A devotional for those out of work

As an associate pastor, I oversee our church’s Job Transition Ministry, which helps unemployed people find work. I prepared this devotional, in part from this blog post, for tonight’s meeting. I hope it provides some encouragement!

Scripture: 2 Corinthians 11:16-33, Philippians 3:7-14

The agony of defeat.

Did you watch the Olympics? There were many Olympic athletes who are Christians, and who publicly prayed and expressed gratitude to God before, during, or after their competitions. A couple of these athletes, like Usain Bolt and Gabby Douglas were huge winners at the Games. And we may think to ourselves, “It’s easy for them to be thankful! They won multiple gold medals! They’re on top of the world right now! Of course they’re grateful to God!”

But not so fast… Gabby Douglas fell off the balance beam in the individual competition. Even Usain Bolt has lost a race or two in his life. Then there was Christian athlete Lolo Jones, who failed—you know, by merely being the fourth fastest hurdler in the world. My point is that the path to Olympic success is paved with failure. Failure is often our best teacher. These Christian athletes know that. None of them abandoned their faith in Jesus when they experienced failure. They wouldn’t still be Christians if they did. In fact, all of them would tell you that failure comes with the territory—whether you’re an Olympic athlete or a mere mortal.

No one knows about failure better than the Apostle Paul. In one of his letters in the New Testament, he dusts off his résumé or pulls up his LinkedIn profile and shares some of his many accomplishments. Are you ready for these? He says that he was thrown in prison many times. He was beaten more times that he could count. He faced death many times. On five occasions, he was whipped “40 lashes minus one.” He was beaten with rods three times. He was stoned once and left for dead. He was shipwrecked three times. He spent a day and night on the open sea. He faced dangers from rivers, dangers from robbers, and dangers from all kinds of different people—dangers in the city, dangers in the desert, and dangers on the sea. He experienced many sleepless nights. He was hungry and thirsty, often without food—and cold, without enough clothes.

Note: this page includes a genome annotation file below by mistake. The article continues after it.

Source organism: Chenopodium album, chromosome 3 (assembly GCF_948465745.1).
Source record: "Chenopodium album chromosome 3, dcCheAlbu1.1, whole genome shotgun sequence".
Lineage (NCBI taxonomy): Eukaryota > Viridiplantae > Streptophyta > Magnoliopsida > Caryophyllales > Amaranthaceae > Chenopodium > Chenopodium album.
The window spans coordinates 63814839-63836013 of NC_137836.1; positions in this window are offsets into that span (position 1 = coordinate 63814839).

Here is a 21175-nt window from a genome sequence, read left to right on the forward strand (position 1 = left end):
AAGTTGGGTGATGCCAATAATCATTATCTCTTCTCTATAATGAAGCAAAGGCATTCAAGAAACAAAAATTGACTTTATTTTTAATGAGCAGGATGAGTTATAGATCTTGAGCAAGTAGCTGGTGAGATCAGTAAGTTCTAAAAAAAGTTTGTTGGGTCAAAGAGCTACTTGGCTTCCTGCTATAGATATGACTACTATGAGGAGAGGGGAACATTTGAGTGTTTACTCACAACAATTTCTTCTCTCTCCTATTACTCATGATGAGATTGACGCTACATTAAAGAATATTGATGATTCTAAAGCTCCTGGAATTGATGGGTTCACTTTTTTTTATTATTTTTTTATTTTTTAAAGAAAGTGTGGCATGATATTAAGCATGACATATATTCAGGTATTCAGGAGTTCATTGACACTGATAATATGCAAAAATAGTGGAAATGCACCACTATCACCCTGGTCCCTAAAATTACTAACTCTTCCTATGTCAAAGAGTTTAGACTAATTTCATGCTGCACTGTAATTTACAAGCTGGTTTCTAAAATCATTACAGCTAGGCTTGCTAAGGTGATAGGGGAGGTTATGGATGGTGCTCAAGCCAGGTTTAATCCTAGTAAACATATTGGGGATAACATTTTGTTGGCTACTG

Paul was a pastor like me. But you know what one difference is between me and him? If I experienced just one or two of these horrible events, I would probably think about changing careers! I mean, how many times do you have to be beaten up or go hungry or get sent to jail before you say, “Maybe I should be doing something else”?

Not Paul. He experienced more failures, setbacks, disappointments, and heartaches than anyone else I’ve ever heard about! And, yet, God redeemed each and every one. We’re here in this church today because Paul and other faithful saints like him didn’t call it quits when they failed.

While he was languishing in prison one time, facing what he imagined might be the end of his life, he said that while he had lost everything—at least in terms of what the world values—he considered all that he lost nothing more than “sewer trash” compared to what he had gained through his saving faith in Jesus Christ.

That’s the kind of perspective I want the Lord to teach me to have when I experience failures, setbacks, disappointments, and heartaches. How about you?

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